Go figure. That ol’ supply and demand curve is still right after all these years. As you may have heard, the price of hops has skyrocketed over the past year, increasing about five or six-fold. This has really caused a stir in the beer world, as breweries and homebrew shops have been stockpiling supply due to shortages and super-high prices. (I think this has exacerbated the problem, but that’s for another post…)
An article on the Wall Street Journal website today illustrates that economics do work, and not all is lost for hops. For years, a hops surplus brought prices down to around $5/pound. These low prices forced a lot of hop farmers out of the market because they could not grow hops profitably. Well, it shouldn’t take an economics wizard to predict that with hops now at around $20 to $30/pound, it is going to get the attention of more farmers and will bring more back into the hops market.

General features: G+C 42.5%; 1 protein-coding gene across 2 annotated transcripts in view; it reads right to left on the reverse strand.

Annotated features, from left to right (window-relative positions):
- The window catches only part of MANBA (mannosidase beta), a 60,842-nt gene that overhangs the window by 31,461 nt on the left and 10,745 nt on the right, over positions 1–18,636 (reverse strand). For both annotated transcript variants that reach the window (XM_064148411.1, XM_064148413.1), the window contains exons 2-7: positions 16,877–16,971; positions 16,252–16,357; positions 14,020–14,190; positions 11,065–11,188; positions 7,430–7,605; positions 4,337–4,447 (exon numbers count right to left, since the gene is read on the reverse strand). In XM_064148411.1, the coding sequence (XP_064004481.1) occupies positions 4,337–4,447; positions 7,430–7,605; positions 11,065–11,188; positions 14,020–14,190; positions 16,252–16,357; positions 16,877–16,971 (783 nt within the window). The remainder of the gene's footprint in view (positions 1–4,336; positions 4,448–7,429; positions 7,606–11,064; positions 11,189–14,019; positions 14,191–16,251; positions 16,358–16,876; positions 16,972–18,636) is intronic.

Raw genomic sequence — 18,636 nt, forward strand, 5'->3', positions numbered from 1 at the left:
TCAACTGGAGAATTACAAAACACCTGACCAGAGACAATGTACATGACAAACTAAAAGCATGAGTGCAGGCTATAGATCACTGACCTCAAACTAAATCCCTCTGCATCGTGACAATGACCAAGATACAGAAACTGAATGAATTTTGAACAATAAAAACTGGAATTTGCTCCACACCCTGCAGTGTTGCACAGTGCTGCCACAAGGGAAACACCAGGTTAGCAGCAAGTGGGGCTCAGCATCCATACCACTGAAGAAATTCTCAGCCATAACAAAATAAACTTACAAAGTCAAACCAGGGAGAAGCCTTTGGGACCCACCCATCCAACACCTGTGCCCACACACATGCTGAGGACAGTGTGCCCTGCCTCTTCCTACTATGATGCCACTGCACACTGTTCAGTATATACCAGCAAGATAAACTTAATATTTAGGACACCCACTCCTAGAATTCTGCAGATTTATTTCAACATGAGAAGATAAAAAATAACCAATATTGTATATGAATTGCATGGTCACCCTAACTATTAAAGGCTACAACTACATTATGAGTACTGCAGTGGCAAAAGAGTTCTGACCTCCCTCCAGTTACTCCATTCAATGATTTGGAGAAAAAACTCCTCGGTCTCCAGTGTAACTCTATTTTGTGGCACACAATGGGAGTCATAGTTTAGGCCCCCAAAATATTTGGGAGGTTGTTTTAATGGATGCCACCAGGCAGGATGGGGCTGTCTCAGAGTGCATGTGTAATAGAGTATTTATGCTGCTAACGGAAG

Now, as the article also points out, it isn’t quite that simple. Because of risks from insects, disease, weather, and the equipment needed to harvest and store the hops, it is a complicated crop to grow. However, as we’re beginning to see, economic forces will take over. Supply is going to increase due to the high prices and prices will begin to come back down and eventually an equilibrium will be reached. Since I’m no economic wizard, I won’t pretend to be able to predict where that equilibrium will lie, but I do predict we’ll still be able to enjoy wonderfully hoppy beer for decades to come.